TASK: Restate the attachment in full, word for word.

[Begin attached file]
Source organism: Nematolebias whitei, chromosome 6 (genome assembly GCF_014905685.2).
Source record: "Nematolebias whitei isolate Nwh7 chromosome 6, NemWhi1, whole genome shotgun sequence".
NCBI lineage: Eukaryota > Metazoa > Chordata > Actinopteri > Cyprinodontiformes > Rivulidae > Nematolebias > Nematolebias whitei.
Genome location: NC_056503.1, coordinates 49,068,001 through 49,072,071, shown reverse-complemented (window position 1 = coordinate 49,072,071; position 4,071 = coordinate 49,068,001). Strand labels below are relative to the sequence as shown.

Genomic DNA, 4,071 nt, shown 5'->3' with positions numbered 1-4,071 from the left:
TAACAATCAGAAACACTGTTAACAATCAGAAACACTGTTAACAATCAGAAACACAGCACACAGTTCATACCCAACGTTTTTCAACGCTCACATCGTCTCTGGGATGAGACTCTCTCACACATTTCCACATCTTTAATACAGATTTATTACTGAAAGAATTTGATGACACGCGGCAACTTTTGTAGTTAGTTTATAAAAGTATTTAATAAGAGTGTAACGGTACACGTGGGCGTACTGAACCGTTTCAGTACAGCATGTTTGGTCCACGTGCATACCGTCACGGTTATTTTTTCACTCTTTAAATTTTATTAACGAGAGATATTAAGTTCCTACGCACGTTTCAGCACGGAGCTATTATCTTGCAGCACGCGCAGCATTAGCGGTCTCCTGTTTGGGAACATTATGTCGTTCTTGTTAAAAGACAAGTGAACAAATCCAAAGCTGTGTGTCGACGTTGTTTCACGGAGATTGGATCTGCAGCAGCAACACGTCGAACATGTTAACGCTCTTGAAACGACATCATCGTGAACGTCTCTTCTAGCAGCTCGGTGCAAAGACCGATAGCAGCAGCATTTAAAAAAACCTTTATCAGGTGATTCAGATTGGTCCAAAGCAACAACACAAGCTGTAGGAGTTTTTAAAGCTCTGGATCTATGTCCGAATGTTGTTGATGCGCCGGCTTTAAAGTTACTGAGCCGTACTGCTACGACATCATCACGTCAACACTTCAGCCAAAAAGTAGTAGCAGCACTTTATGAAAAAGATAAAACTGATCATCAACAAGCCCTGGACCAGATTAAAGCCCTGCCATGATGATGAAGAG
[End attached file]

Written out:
Source organism: Nematolebias whitei, chromosome 6 (genome assembly GCF_014905685.2).
Source record: "Nematolebias whitei isolate Nwh7 chromosome 6, NemWhi1, whole genome shotgun sequence".
NCBI lineage: Eukaryota > Metazoa > Chordata > Actinopteri > Cyprinodontiformes > Rivulidae > Nematolebias > Nematolebias whitei.
Genome location: NC_056503.1, coordinates 49,068,001 through 49,072,071, shown reverse-complemented (window position 1 = coordinate 49,072,071; position 4,071 = coordinate 49,068,001). Strand labels below are relative to the sequence as shown.

Genomic DNA, 4,071 nt, shown 5'->3' with positions numbered 1-4,071 from the left:
TAACAATCAGAAACACTGTTAACAATCAGAAACACTGTTAACAATCAGAAACACAGCACACAGTTCATACCCAACGTTTTTCAACGCTCACATCGTCTCTGGGATGAGACTCTCTCACACATTTCCACATCTTTAATACAGATTTATTACTGAAAGAATTTGATGACACGCGGCAACTTTTGTAGTTAGTTTATAAAAGTATTTAATAAGAGTGTAACGGTACACGTGGGCGTACTGAACCGTTTCAGTACAGCATGTTTGGTCCACGTGCATACCGTCACGGTTATTTTTTCACTCTTTAAATTTTATTAACGAGAGATATTAAGTTCCTACGCACGTTTCAGCACGGAGCTATTATCTTGCAGCACGCGCAGCATTAGCGGTCTCCTGTTTGGGAACATTATGTCGTTCTTGTTAAAAGACAAGTGAACAAATCCAAAGCTGTGTGTCGACGTTGTTTCACGGAGATTGGATCTGCAGCAGCAACACGTCGAACATGTTAACGCTCTTGAAACGACATCATCGTGAACGTCTCTTCTAGCAGCTCGGTGCAAAGACCGATAGCAGCAGCATTTAAAAAAACCTTTATCAGGTGATTCAGATTGGTCCAAAGCAACAACACAAGCTGTAGGAGTTTTTAAAGCTCTGGATCTATGTCCGAATGTTGTTGATGCGCCGGCTTTAAAGTTACTGAGCCGTACTGCTACGACATCATCACGTCAACACTTCAGCCAAAAAGTAGTAGCAGCACTTTATGAAAAAGATAAAACTGATCATCAACAAGCCCTGGACCAGATTAAAGCCCTGCCATGATGATGAAGAG